Hauling anchor, Getintothis’ Paul Fitzgerald set sail for a night of storied folk with Martha Tilson.
Liverpool loves folk music.
It’s a port thing. A poor thing. A stick it to the man thing. Songs of resistance and songs of the sea.
And in true folk fashion, Martha Tilston, daughter of Liverpool born folk singer Steve Tilston, has gathered together friends and family, including Uncle Kev, who you’ll know as Lewis off the telly, to help out on her new album, The Sea, taking the found items of classic folk songs, such as Lovely On The Water, her version of which is lovely on the ears, and Fisherlad Of Whitby, sculpting her own intimately rendered versions.
There’s much talk of press gangs, fishermen, oceans and mermaids, a high tide here and a splash of rum there. There are songs of separation, and songs of togetherness. She treats us to several of these little acoustic wonders this evening in the compact and bijou surroundings of the Arts Club bar. Granted, it’s not a massive crowd, but as Tilston notes, they’re very loud clappers. “That’s lucky”, she adds.
She’s backed tonight by her long time cohorts, guitarist Nick Marshall, and also, on bass and bazouki, Matt, who looks so ‘from the country’ that even his surname is Tweed, and he’s still wearing his rattlesnake-proof boots. They cram onto the tiny stage, barely able to contain them and the plethora of stringed instruments they’ve brought. Playing with a subtle confidence, and hardly seeming to even touch their guitars, the sound they make is as beautiful as these great old songs demand.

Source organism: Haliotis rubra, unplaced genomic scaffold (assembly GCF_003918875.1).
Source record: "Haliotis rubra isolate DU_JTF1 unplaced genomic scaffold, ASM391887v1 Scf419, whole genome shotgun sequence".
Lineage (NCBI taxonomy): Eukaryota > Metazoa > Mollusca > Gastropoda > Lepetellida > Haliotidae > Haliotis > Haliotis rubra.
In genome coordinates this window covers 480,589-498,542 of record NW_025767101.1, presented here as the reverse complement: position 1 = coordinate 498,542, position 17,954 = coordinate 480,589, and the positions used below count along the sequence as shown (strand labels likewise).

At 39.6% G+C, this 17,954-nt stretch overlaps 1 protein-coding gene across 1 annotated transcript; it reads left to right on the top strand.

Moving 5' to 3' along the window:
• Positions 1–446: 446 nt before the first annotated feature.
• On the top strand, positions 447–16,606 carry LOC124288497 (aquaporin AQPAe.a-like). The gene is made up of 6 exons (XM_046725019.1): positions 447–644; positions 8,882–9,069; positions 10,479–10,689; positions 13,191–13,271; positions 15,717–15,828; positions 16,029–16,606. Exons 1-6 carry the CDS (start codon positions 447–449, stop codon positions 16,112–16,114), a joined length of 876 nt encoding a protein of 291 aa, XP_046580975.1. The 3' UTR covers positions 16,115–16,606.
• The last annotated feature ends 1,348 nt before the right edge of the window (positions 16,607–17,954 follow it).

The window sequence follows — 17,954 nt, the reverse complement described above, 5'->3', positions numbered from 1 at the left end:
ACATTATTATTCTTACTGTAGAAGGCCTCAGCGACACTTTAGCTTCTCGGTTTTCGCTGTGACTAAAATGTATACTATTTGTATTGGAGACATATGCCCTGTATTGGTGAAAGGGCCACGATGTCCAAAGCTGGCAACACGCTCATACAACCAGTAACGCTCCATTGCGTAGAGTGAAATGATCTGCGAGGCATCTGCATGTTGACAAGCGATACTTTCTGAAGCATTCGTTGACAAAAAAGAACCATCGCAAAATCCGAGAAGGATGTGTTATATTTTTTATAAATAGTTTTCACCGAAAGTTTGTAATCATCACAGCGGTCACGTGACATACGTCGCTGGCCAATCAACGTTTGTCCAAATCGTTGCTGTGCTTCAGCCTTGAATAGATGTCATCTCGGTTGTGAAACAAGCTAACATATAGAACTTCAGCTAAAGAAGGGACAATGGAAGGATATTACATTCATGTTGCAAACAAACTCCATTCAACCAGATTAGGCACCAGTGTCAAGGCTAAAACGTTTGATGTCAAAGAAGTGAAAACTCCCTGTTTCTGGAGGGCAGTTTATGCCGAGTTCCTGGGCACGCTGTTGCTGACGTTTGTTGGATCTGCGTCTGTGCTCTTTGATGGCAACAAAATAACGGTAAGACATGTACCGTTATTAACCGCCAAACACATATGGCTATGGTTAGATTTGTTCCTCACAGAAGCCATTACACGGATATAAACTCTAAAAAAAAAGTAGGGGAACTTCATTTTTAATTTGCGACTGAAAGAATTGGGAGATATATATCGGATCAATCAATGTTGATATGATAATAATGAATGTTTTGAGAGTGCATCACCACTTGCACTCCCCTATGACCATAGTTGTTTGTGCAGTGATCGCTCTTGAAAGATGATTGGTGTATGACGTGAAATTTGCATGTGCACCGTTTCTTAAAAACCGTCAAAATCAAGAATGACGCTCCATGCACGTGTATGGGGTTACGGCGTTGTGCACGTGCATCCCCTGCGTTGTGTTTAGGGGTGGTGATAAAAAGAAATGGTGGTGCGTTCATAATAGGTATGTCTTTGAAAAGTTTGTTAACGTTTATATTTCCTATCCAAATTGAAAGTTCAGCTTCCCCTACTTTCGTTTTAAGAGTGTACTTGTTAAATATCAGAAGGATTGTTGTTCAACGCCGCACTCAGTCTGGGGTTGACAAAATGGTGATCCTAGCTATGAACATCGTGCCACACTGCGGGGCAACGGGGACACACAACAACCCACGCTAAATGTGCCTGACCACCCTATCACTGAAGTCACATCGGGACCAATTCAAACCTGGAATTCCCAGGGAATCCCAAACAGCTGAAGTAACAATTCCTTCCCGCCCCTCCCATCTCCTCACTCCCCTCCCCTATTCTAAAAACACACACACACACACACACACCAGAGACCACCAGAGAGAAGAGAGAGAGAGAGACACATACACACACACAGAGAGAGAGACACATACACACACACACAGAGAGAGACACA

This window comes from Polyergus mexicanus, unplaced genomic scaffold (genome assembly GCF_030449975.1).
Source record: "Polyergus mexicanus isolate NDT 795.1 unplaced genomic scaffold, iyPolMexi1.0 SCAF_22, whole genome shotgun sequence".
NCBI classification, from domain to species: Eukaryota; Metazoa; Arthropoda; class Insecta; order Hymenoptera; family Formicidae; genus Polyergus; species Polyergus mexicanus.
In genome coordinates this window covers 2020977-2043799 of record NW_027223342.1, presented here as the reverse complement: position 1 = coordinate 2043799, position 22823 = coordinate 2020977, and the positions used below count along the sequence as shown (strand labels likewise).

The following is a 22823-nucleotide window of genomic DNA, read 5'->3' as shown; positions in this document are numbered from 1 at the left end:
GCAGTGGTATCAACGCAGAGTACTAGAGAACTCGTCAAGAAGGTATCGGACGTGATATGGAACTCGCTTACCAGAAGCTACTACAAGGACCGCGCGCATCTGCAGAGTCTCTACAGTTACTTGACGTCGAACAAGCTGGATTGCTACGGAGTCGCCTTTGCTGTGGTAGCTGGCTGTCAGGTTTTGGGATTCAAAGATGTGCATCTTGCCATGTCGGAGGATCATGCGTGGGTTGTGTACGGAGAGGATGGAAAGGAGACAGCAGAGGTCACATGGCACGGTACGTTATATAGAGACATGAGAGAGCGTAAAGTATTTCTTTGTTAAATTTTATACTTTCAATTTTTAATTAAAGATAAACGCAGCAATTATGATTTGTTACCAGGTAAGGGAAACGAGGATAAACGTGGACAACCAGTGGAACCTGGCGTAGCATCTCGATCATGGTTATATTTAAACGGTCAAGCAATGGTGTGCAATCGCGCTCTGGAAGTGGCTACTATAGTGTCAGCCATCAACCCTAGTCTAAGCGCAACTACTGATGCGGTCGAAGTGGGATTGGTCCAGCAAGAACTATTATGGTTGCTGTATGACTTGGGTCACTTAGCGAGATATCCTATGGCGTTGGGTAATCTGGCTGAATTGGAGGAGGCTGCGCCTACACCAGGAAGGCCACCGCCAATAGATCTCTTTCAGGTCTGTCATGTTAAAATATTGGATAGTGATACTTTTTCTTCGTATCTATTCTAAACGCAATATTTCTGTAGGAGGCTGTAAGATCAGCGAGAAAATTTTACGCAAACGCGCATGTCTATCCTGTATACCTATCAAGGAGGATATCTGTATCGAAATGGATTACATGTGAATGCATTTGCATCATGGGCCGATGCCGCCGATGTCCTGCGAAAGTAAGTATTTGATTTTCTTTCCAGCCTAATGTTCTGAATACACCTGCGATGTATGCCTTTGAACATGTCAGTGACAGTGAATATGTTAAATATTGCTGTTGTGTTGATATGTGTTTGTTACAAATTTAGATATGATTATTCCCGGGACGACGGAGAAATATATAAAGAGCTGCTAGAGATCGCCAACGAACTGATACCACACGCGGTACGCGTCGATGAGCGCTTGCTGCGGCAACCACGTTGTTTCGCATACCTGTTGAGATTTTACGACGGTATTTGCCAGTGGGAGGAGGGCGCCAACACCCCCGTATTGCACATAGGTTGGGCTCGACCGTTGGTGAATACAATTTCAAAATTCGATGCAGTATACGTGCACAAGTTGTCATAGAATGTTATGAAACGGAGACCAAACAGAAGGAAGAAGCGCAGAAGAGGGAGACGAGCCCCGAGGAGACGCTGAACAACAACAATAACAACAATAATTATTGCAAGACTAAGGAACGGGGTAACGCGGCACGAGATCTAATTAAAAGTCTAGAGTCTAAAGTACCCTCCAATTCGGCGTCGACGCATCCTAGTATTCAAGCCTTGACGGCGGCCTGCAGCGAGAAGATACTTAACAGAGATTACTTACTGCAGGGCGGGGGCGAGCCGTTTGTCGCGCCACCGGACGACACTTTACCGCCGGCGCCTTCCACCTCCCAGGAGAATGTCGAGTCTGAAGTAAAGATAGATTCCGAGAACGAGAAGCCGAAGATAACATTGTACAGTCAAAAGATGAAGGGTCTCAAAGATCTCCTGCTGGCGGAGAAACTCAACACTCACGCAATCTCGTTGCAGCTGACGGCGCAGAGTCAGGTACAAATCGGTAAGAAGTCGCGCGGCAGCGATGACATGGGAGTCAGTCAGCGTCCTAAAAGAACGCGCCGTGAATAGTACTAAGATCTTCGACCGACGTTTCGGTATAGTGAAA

Martha’s folk upbringing means her voice can carry these songs with ease. At once we’re reminded of Eliza Carthy, Beth Orton, and Kirsty McColl, with a healthy side order of Parton thrown in for good measure. So, she knows her folk, that’s for sure, but it ain’t all shanties and fiddles.
Martha’s got some fine tunes of her own too. Artificial is a great song about the drudgery of her years working for the man in a London office, and the many opportunities for abject misery that the hamster wheel existence can provide. In it she dreams of ‘running across the tables, and heading for the sea’. She lives in Cornwall now. Well played, Martha.
Then there’s More, where she glories in her mistrust of the advertising industry, having bravely turned down numerous offers for her songs to be used in adverts. She’s as ruthless in defending the honour of her songs, as the ad-men would be in exploiting them. Moby she ain’t.
Her hatred of all things corporate, all things profit and loss, greed, and the beauty and magic she finds in Cornwall, are common themes here, and can be found in the few as yet untitled new songs they try out on us. One of the new songs breaks down into a beautiful even-sparser-than-Portishead version of Glory Box. Magical stuff on show here tonight, and long may she continue to shake the cage, sending us these pearls from the Cornish coastline.
Photos by Getintothis’ Tom Adam